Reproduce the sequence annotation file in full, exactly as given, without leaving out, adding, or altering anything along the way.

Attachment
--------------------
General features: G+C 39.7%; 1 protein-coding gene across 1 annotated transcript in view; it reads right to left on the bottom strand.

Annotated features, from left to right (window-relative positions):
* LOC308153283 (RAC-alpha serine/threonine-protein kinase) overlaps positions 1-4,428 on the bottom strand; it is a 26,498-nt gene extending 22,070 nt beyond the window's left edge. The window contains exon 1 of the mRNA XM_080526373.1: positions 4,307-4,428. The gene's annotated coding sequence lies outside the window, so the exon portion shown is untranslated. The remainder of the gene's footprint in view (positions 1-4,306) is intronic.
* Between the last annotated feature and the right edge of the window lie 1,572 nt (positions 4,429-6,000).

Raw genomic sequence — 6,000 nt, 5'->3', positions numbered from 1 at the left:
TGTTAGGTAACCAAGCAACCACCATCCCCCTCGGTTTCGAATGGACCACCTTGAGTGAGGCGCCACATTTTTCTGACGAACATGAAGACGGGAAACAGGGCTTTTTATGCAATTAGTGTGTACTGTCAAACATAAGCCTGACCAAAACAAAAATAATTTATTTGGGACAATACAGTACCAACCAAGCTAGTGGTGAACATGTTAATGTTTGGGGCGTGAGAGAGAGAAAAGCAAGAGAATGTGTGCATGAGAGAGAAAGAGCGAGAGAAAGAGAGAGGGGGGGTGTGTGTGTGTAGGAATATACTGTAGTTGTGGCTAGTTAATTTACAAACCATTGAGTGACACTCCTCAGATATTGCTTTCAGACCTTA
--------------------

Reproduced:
General features: G+C 39.7%; 1 protein-coding gene across 1 annotated transcript in view; it reads right to left on the bottom strand.

Annotated features, from left to right (window-relative positions):
* LOC308153283 (RAC-alpha serine/threonine-protein kinase) overlaps positions 1-4,428 on the bottom strand; it is a 26,498-nt gene extending 22,070 nt beyond the window's left edge. The window contains exon 1 of the mRNA XM_080526373.1: positions 4,307-4,428. The gene's annotated coding sequence lies outside the window, so the exon portion shown is untranslated. The remainder of the gene's footprint in view (positions 1-4,306) is intronic.
* Between the last annotated feature and the right edge of the window lie 1,572 nt (positions 4,429-6,000).

Raw genomic sequence — 6,000 nt, 5'->3', positions numbered from 1 at the left:
TGTTAGGTAACCAAGCAACCACCATCCCCCTCGGTTTCGAATGGACCACCTTGAGTGAGGCGCCACATTTTTCTGACGAACATGAAGACGGGAAACAGGGCTTTTTATGCAATTAGTGTGTACTGTCAAACATAAGCCTGACCAAAACAAAAATAATTTATTTGGGACAATACAGTACCAACCAAGCTAGTGGTGAACATGTTAATGTTTGGGGCGTGAGAGAGAGAAAAGCAAGAGAATGTGTGCATGAGAGAGAAAGAGCGAGAGAAAGAGAGAGGGGGGGTGTGTGTGTGTAGGAATATACTGTAGTTGTGGCTAGTTAATTTACAAACCATTGAGTGACACTCCTCAGATATTGCTTTCAGACCTTA